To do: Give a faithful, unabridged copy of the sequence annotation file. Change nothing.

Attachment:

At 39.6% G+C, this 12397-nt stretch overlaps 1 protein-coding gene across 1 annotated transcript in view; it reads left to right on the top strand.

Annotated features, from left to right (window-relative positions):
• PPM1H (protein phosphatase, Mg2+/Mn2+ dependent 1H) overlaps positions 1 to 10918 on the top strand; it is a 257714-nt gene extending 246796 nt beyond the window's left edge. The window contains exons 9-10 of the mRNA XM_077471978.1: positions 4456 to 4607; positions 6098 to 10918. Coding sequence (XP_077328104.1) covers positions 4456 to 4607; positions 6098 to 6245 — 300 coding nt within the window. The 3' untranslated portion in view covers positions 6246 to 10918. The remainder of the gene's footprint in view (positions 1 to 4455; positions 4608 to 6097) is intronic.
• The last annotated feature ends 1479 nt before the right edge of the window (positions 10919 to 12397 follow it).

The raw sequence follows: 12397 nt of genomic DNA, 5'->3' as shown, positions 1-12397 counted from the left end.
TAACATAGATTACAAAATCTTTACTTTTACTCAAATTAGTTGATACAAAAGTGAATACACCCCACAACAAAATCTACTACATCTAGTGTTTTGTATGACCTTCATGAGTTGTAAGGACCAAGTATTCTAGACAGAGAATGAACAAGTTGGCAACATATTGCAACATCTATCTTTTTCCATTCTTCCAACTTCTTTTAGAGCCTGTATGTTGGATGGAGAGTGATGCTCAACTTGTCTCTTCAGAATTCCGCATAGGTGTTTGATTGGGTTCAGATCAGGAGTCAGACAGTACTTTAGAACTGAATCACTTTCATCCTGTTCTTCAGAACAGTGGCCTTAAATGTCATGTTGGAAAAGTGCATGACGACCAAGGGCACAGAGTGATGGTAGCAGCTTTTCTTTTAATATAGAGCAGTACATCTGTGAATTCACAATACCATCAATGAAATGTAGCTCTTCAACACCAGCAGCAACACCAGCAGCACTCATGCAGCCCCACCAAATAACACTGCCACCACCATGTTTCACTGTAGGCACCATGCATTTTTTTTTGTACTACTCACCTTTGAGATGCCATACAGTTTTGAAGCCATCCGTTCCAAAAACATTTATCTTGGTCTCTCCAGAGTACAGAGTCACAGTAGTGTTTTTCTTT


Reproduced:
At 39.6% G+C, this 12397-nt stretch overlaps 1 protein-coding gene across 1 annotated transcript in view; it reads left to right on the top strand.

Annotated features, from left to right (window-relative positions):
• PPM1H (protein phosphatase, Mg2+/Mn2+ dependent 1H) overlaps positions 1 to 10918 on the top strand; it is a 257714-nt gene extending 246796 nt beyond the window's left edge. The window contains exons 9-10 of the mRNA XM_077471978.1: positions 4456 to 4607; positions 6098 to 10918. Coding sequence (XP_077328104.1) covers positions 4456 to 4607; positions 6098 to 6245 — 300 coding nt within the window. The 3' untranslated portion in view covers positions 6246 to 10918. The remainder of the gene's footprint in view (positions 1 to 4455; positions 4608 to 6097) is intronic.
• The last annotated feature ends 1479 nt before the right edge of the window (positions 10919 to 12397 follow it).

The raw sequence follows: 12397 nt of genomic DNA, 5'->3' as shown, positions 1-12397 counted from the left end.
TAACATAGATTACAAAATCTTTACTTTTACTCAAATTAGTTGATACAAAAGTGAATACACCCCACAACAAAATCTACTACATCTAGTGTTTTGTATGACCTTCATGAGTTGTAAGGACCAAGTATTCTAGACAGAGAATGAACAAGTTGGCAACATATTGCAACATCTATCTTTTTCCATTCTTCCAACTTCTTTTAGAGCCTGTATGTTGGATGGAGAGTGATGCTCAACTTGTCTCTTCAGAATTCCGCATAGGTGTTTGATTGGGTTCAGATCAGGAGTCAGACAGTACTTTAGAACTGAATCACTTTCATCCTGTTCTTCAGAACAGTGGCCTTAAATGTCATGTTGGAAAAGTGCATGACGACCAAGGGCACAGAGTGATGGTAGCAGCTTTTCTTTTAATATAGAGCAGTACATCTGTGAATTCACAATACCATCAATGAAATGTAGCTCTTCAACACCAGCAGCAACACCAGCAGCACTCATGCAGCCCCACCAAATAACACTGCCACCACCATGTTTCACTGTAGGCACCATGCATTTTTTTTTGTACTACTCACCTTTGAGATGCCATACAGTTTTGAAGCCATCCGTTCCAAAAACATTTATCTTGGTCTCTCCAGAGTACAGAGTCACAGTAGTGTTTTTCTTT